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Is Big Pharma Suffering From a Failure to Innovate?

In the Pipeline's Derek Lowe is calling attention to a new trend in big pharma's biologics development: companies developing second-generation versions of other companies' best-selling drugs. The Wall Street Journal recently reported that Pfizer is working on a version of blood cancer and rheumatoid arthritis treatment Rituxan, first developed by Roche and Biogen. In December 2008, Merck reported the creation of a new business unit called Merck BioVentures, which would be tasked with creating follow-on biologics — it aims to launch at least six of them between 2012 and 2017. Lowe says he can see the rationale for these follow-on drugs from a business point of view, but that since the companies aim to change things like how often the drugs get administered, they'll be different enough to require their own complete clinical workups. And by the time they get to market, he adds, they'll have to compete with the previous lower-cost versions of the same drugs, and could have a tough time convincing insurance companies that there's enough benefit to the new version to switch. "It looks like a worthwhile thing to try, but it's not a sure road to riches," Lowe says.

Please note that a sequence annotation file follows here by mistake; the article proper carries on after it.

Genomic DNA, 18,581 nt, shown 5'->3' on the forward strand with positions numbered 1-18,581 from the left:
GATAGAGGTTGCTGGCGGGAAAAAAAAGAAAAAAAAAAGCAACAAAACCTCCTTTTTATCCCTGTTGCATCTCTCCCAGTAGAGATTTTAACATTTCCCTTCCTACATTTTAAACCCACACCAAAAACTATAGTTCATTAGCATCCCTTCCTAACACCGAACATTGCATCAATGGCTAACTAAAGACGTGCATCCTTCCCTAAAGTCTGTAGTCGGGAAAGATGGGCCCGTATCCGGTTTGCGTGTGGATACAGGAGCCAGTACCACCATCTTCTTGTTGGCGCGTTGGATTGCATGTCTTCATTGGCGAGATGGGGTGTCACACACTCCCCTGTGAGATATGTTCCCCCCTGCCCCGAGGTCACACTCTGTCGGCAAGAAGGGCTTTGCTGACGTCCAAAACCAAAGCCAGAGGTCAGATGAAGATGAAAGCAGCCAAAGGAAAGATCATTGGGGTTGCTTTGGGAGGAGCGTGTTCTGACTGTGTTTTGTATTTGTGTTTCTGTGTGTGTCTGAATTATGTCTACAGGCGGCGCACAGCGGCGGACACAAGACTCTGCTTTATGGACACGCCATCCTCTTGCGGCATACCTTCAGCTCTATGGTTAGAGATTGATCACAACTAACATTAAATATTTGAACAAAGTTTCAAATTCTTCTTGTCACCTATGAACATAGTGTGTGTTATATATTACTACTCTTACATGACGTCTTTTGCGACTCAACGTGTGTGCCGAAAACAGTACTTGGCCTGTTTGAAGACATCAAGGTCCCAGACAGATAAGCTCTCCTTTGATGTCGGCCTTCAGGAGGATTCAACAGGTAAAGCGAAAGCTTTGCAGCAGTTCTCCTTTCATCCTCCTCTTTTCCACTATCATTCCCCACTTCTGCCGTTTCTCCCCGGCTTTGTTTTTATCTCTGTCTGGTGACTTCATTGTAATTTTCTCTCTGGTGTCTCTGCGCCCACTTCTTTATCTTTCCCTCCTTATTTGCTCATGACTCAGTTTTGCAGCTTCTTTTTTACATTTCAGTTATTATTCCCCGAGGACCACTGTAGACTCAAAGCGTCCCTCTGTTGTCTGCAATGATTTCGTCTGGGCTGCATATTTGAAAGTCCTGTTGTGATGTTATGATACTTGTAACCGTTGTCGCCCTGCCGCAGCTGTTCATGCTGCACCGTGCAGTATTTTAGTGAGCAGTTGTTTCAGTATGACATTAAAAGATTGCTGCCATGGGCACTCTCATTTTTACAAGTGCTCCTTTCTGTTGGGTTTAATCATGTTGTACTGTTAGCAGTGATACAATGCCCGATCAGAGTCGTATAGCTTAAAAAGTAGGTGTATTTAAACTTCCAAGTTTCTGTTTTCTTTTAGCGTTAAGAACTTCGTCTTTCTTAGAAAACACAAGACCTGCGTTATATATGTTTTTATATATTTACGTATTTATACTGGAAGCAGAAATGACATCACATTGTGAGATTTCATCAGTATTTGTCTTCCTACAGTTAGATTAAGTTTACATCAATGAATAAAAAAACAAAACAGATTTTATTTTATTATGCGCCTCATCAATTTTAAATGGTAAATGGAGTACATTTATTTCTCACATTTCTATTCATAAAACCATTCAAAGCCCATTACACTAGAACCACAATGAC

The Scan

Tens of Millions Saved

The Associated Press writes that vaccines against COVID-19 saved an estimated 20 million lives in their first year.

Supersized Bacterium

NPR reports that researchers have found and characterized a bacterium that is visible to the naked eye.

Also Subvariants

Moderna says its bivalent SARS-CoV-2 vaccine leads to a strong immune response against Omicron subvariants, the Wall Street Journal reports.

Science Papers Present Gene-Edited Mouse Models of Liver Cancer, Hürthle Cell Carcinoma Analysis

In Science this week: a collection of mouse models of primary liver cancer, and more.